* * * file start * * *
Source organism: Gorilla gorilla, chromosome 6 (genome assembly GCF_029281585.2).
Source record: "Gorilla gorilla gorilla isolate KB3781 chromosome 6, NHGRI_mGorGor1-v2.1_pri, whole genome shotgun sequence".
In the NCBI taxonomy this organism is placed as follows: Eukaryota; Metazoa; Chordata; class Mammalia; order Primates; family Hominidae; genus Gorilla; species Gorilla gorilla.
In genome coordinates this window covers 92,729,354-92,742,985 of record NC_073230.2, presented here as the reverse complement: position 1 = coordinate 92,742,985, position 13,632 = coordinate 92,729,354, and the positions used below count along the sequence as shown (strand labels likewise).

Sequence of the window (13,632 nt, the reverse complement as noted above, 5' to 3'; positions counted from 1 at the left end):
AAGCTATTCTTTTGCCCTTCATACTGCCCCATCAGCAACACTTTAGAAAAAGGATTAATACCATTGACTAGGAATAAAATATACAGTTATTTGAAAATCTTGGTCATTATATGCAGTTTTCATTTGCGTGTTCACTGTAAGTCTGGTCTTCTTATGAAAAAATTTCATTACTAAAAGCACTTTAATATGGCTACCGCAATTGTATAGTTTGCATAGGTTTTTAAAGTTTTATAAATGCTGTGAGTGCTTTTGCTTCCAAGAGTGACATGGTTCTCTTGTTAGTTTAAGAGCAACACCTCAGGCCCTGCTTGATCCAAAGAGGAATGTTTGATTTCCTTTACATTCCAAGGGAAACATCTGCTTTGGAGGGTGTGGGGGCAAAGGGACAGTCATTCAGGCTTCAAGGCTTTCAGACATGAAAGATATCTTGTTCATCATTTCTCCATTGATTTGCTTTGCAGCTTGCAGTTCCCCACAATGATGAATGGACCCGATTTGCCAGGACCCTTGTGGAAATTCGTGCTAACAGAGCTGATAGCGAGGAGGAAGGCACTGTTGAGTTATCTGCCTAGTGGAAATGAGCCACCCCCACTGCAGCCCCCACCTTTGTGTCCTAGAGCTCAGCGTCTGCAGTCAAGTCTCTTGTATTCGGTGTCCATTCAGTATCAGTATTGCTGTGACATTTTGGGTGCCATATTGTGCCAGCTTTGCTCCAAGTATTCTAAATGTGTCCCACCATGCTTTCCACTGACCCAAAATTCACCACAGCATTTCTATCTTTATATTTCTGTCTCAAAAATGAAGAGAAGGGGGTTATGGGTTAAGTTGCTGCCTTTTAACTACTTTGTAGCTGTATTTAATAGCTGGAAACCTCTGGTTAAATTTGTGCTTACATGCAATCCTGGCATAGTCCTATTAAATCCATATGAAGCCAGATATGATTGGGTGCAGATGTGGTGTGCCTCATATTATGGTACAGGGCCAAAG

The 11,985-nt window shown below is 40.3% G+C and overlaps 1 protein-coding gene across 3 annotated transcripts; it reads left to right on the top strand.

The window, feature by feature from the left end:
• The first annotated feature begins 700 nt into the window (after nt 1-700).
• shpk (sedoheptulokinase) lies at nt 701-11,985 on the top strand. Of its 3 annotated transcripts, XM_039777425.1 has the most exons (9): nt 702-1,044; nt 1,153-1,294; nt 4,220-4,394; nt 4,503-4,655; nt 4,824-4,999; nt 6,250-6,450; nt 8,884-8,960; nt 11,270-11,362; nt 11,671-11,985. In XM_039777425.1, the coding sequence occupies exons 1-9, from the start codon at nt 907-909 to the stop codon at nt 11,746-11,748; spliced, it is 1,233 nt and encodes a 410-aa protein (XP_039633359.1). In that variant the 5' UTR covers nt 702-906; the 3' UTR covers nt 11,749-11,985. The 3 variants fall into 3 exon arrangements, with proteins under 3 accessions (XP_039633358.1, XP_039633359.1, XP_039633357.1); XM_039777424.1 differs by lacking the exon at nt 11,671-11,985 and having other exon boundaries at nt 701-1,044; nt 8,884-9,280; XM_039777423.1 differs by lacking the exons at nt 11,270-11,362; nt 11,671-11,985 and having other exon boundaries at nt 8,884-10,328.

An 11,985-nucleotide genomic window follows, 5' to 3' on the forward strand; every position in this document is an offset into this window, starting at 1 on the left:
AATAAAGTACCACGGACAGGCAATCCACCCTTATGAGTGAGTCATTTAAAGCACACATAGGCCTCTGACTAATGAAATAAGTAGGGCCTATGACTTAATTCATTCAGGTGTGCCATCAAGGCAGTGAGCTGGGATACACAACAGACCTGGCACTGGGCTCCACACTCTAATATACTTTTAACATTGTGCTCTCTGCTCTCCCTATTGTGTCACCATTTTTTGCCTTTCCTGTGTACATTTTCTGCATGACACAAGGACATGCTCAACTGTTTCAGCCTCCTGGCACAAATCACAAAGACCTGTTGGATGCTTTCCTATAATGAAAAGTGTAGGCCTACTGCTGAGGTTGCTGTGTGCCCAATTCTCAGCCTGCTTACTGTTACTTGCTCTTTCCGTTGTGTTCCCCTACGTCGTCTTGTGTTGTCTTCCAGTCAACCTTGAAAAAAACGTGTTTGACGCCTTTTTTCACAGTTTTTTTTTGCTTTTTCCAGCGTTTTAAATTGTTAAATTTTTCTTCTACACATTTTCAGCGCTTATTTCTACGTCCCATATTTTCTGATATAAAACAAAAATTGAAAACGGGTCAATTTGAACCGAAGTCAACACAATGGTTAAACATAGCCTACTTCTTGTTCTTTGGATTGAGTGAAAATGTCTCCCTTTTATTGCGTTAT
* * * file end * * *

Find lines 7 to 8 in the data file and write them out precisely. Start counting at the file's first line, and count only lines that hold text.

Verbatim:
The 11,985-nt window shown below is 40.3% G+C and overlaps 1 protein-coding gene across 3 annotated transcripts; it reads left to right on the top strand.

The window, feature by feature from the left end: